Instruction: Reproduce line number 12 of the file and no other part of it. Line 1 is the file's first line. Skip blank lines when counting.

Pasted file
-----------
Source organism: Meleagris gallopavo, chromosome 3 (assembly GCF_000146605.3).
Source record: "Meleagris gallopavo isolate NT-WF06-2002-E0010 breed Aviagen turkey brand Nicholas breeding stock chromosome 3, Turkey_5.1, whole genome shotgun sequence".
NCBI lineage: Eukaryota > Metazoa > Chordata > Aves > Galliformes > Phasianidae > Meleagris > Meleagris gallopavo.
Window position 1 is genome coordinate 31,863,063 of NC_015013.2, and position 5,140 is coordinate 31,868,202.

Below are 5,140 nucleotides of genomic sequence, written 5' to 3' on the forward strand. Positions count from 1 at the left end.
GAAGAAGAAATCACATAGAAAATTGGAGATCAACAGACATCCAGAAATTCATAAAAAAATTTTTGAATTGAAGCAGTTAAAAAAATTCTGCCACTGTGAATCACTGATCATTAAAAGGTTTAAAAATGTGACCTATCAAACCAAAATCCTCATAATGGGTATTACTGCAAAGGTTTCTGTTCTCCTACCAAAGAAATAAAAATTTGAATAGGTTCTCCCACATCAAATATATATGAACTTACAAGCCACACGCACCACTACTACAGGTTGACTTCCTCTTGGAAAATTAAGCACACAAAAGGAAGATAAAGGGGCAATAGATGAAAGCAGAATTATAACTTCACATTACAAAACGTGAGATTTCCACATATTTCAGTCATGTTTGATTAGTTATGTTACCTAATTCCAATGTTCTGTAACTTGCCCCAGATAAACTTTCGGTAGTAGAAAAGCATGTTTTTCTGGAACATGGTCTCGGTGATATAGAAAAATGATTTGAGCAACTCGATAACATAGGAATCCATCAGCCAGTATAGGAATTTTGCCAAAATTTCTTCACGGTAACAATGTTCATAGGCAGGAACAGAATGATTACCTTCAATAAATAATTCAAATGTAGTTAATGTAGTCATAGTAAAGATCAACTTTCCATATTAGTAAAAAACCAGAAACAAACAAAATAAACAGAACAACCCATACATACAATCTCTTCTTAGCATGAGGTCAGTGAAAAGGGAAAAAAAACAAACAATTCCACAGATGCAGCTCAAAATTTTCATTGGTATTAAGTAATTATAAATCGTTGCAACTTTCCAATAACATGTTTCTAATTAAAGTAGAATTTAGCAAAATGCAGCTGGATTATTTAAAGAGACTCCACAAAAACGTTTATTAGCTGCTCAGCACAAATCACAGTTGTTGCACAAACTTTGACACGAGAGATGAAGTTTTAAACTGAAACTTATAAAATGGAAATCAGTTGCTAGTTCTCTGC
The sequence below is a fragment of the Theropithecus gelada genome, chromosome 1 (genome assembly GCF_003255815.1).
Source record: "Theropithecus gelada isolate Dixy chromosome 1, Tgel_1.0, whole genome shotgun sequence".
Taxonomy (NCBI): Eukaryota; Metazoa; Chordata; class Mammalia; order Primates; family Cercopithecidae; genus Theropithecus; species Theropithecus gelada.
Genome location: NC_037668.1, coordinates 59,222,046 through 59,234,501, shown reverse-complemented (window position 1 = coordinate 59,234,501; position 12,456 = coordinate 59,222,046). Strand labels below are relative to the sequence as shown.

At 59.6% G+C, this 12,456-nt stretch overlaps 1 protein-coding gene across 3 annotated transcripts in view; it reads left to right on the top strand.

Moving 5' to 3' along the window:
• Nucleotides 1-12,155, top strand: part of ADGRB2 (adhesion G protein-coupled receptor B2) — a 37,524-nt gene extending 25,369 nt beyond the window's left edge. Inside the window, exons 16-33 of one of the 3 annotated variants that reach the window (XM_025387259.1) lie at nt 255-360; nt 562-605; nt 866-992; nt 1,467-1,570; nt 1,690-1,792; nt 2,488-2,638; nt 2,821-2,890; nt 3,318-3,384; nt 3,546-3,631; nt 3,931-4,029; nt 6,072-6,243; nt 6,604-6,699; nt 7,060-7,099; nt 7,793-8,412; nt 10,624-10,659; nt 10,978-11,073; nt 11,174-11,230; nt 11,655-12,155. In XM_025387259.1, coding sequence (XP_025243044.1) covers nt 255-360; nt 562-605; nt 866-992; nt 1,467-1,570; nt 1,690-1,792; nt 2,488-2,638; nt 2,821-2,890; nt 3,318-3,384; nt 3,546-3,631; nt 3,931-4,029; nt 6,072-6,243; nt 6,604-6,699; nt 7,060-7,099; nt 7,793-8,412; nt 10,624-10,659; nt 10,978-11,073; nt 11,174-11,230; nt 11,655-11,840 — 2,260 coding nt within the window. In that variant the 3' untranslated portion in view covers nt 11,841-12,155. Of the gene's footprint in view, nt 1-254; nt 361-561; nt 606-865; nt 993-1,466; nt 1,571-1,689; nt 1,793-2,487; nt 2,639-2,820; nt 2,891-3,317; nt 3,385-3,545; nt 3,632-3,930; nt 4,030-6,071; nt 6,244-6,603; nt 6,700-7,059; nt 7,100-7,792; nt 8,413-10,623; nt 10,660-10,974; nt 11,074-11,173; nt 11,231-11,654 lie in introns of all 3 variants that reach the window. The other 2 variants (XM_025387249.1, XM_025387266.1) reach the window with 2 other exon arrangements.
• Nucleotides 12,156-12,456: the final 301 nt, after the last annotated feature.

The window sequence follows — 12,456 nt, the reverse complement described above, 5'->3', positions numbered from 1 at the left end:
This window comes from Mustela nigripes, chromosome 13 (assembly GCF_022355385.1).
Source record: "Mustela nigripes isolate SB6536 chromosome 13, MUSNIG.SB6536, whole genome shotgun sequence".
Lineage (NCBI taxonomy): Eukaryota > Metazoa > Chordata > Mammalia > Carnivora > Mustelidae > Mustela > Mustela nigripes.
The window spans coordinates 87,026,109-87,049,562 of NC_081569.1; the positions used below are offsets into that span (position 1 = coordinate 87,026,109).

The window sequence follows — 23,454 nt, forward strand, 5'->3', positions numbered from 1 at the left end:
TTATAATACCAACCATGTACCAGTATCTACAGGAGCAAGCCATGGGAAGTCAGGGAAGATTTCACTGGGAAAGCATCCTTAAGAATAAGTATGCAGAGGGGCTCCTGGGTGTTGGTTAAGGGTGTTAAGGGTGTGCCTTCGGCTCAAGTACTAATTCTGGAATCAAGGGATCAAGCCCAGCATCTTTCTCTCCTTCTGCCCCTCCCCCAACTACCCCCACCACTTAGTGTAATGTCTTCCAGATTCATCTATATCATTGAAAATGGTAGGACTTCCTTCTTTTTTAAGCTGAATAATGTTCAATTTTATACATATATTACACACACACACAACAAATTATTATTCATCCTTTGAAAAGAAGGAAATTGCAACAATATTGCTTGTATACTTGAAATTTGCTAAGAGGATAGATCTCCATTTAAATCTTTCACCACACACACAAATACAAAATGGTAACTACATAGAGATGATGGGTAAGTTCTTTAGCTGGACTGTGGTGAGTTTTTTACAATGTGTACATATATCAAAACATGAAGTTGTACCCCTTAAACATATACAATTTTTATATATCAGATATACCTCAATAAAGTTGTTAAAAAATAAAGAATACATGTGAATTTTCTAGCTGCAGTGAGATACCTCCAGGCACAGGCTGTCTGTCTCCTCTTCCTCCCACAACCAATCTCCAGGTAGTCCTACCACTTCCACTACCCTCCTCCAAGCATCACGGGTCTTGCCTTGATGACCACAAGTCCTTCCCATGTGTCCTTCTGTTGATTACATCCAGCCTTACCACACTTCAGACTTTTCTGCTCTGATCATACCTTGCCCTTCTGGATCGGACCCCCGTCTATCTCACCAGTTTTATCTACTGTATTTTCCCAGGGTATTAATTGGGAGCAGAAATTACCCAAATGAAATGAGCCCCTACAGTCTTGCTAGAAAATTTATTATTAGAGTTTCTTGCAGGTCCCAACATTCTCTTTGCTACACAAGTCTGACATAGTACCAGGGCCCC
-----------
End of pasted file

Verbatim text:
Moving 5' to 3' along the window: